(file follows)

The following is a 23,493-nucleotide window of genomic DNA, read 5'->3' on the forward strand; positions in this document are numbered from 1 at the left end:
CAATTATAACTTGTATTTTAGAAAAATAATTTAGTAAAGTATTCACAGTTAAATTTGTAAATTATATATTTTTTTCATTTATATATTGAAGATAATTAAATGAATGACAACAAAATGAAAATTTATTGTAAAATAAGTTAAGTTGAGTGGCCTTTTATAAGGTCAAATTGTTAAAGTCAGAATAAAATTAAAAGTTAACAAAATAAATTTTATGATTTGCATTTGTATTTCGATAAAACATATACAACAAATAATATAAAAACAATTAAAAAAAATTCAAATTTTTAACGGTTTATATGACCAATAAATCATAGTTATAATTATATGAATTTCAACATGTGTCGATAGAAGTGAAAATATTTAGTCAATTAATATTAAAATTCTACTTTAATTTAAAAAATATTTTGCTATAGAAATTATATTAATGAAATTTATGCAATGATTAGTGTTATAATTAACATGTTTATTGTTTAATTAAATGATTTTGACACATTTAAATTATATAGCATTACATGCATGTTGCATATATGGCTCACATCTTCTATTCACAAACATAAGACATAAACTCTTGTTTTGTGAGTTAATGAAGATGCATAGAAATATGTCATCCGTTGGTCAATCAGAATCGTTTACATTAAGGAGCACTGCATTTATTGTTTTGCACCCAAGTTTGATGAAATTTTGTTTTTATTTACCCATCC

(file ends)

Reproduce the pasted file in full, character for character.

The following is a 23,493-nucleotide window of genomic DNA, read 5'->3' on the forward strand; positions in this document are numbered from 1 at the left end:
CAATTATAACTTGTATTTTAGAAAAATAATTTAGTAAAGTATTCACAGTTAAATTTGTAAATTATATATTTTTTTCATTTATATATTGAAGATAATTAAATGAATGACAACAAAATGAAAATTTATTGTAAAATAAGTTAAGTTGAGTGGCCTTTTATAAGGTCAAATTGTTAAAGTCAGAATAAAATTAAAAGTTAACAAAATAAATTTTATGATTTGCATTTGTATTTCGATAAAACATATACAACAAATAATATAAAAACAATTAAAAAAAATTCAAATTTTTAACGGTTTATATGACCAATAAATCATAGTTATAATTATATGAATTTCAACATGTGTCGATAGAAGTGAAAATATTTAGTCAATTAATATTAAAATTCTACTTTAATTTAAAAAATATTTTGCTATAGAAATTATATTAATGAAATTTATGCAATGATTAGTGTTATAATTAACATGTTTATTGTTTAATTAAATGATTTTGACACATTTAAATTATATAGCATTACATGCATGTTGCATATATGGCTCACATCTTCTATTCACAAACATAAGACATAAACTCTTGTTTTGTGAGTTAATGAAGATGCATAGAAATATGTCATCCGTTGGTCAATCAGAATCGTTTACATTAAGGAGCACTGCATTTATTGTTTTGCACCCAAGTTTGATGAAATTTTGTTTTTATTTACCCATCC